Question: edgeR: mixing technical replicates from Illumina HiSeq and MiSeq
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gravatar for Gordon Smyth
4.9 years ago by
Gordon Smyth37k
Walter and Eliza Hall Institute of Medical Research, Melbourne, Australia
Gordon Smyth37k wrote:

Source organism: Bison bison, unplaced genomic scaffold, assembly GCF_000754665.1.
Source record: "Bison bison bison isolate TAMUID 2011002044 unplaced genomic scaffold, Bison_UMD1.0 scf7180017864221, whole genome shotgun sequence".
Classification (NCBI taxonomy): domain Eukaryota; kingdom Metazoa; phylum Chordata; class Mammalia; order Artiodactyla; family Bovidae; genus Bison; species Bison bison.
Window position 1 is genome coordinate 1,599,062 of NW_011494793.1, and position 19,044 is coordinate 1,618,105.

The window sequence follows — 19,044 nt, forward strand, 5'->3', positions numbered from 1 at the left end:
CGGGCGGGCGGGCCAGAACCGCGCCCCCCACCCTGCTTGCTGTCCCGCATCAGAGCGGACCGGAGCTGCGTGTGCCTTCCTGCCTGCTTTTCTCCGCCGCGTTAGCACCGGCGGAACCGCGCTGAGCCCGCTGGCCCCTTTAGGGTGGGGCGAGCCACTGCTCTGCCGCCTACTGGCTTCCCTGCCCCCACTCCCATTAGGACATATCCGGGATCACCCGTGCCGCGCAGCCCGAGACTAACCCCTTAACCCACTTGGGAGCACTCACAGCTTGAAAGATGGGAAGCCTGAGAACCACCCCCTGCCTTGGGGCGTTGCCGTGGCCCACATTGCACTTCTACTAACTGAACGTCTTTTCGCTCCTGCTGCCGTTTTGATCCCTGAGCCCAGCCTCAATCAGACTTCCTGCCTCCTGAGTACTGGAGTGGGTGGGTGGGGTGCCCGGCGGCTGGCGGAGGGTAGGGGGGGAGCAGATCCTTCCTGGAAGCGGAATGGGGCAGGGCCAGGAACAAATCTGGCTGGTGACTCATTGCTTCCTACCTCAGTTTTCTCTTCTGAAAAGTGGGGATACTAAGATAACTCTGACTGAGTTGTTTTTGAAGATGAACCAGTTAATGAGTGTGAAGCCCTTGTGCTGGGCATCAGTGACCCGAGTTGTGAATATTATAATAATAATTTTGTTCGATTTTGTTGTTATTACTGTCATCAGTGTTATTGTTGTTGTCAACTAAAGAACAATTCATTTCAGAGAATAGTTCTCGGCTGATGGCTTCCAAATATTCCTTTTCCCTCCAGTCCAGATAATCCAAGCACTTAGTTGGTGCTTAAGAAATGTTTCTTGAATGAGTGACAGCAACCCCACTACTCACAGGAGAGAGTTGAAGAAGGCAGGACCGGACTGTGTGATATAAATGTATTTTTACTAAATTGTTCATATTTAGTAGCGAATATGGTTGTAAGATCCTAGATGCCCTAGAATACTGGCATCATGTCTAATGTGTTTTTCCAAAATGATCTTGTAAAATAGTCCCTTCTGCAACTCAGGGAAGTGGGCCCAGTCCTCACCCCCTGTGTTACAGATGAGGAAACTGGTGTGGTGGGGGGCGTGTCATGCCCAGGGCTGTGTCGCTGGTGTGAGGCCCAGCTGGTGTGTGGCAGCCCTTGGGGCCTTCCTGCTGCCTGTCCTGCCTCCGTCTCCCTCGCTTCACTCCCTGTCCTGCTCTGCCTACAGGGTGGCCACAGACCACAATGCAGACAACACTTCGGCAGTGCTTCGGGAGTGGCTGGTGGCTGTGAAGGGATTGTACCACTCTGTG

Dear Nick, If you go back to the post from 2010 that you give the URL for, you will see that I was giving very briefly the same advice about checking Poisson variability that Ryan has explained at greater detail. You don't give any information about read lengths, sequence depths or alignment methods. I would be surprised if MiSeq and HiSeq would generate perfect Poisson replicates of one another, especially if the read lengths from the two platform are different or the alignment and counting software has been varied. So you may well end up back at the blocking idea. Best wishes Gordon --------------------------------------------- Professor Gordon K Smyth, Bioinformatics Division, Walter and Eliza Hall Institute of Medical Research, 1G Royal Parade, Parkville, Vic 3052, Australia. http://www.statsci.org/smyth On Sun, 31 Aug 2014, Ryan wrote: > Thanks to the underlying theory behind dispersion estimation, you can > easily test whether your "technical replicates" really do represent > technical replicates. Specifically, read counts in technical replicates > should follow a Poisson distribution, which is a special case of the > negative binomial with zero dispersion. So, simply fit a model using edgeR > or DESeq2 with a separate coefficient for each group of technical > replicates. Thus all the experimental variation will be absorbed into the > model coefficients and the only thing left will be the technical > variability of of the replicates. For true technical replicates, the > dispersion should be zero for all genes. So if you estimate dispersions > using this model, and plotBCV/plotDispEsts shows the dispersion very near > to zero, then you can be confident that you really have technical > replicates. If the dispersion is nonzero, then there is some additional > source of unaccounted-for variation. > > I have used this method on a pilot dataset with several technical > replicates for each condition. edgeR said the dispersion was something like > 10^-3 or less for all genes except for the very low-expressed genes. > > -Ryan > > On 8/28/14, 9:23 AM, Nick N wrote: >> Hi, >> >> I have a study where a fraction of the samples have been replicated on 2 >> Illumina platforms (HiSeq and Miseq). These are technical replicates - the >> library preparation is the same using the same biological replicates - >> it's only the sequencing which is different. >> >> My hunch was that I shall introduce the platform as as an additional >> (blocking) factor in the analysis. Than I stumbled upon this post: >> >> https://stat.ethz.ch/pipermail/bioconductor/2010-April/033099.html >> >> It recommends pooling the replicates. The post seems to apply to a >> different case ("pure" technical replicates, i.e. no differences in the >> sequencing platform used) so I probably shall ignore it. But I still feel >> a bit uncertain of the best way to treat the technical replicates. Can >> you, please, advise me on this? >> >> many thanks! >> Nick ______________________________________________________________________ The information in this email is confidential and intend...{{dropped:4}}
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